Friday, February 10, 2017

Performance: Use Persistent Connections

Small Changes First

The first few points of this series are going to be around moderately small changes for the greatest gain.

It's easy to recommend the complete overhaul and re-engineering of a system using all the latest and greatest technologies and platforms available, but for many organisations, especially if you're having to maintain and slowly migrate a monolith to something more granular, that kind of change takes many months (and longer) to achieve once you factor in costs (both in time and dollars), training, testing, competing business priorities, etc...

As I run out of quick wins, I'll get into more architectural changes because they're pretty much inevitable as a system grows.

Be Persistent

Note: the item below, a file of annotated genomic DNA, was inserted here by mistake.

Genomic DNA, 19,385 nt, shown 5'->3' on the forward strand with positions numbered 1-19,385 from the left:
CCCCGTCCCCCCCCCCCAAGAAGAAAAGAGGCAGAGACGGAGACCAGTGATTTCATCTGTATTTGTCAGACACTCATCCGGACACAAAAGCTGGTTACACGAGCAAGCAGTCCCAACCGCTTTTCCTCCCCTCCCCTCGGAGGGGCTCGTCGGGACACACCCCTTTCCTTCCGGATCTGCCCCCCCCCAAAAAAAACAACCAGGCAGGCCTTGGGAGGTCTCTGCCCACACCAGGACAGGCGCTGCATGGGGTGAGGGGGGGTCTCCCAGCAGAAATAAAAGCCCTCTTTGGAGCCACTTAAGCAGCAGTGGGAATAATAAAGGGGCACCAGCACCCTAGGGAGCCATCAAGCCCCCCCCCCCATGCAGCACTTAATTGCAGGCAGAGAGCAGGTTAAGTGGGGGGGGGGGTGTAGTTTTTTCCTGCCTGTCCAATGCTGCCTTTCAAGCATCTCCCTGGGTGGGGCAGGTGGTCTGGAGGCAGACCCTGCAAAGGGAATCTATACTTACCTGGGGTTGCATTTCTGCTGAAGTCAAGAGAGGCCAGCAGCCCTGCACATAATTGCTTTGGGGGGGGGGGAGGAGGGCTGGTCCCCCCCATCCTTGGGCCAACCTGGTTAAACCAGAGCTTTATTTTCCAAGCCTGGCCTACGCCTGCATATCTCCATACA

If a single process is making multiple network calls to the same service, it makes sense that maintaining a persistent connection instead of creating a new connection for each individual call will lead to a performance gain; it reduces the number of connect() syscalls, the number of TLS handshakes and any sort of authentication/authorisation that happens once a connection is established.


The question then becomes: can the endpoint you're connecting to (if you control it) handle the number of persistent connections you'll have open in the worst case?

No comments:

Post a Comment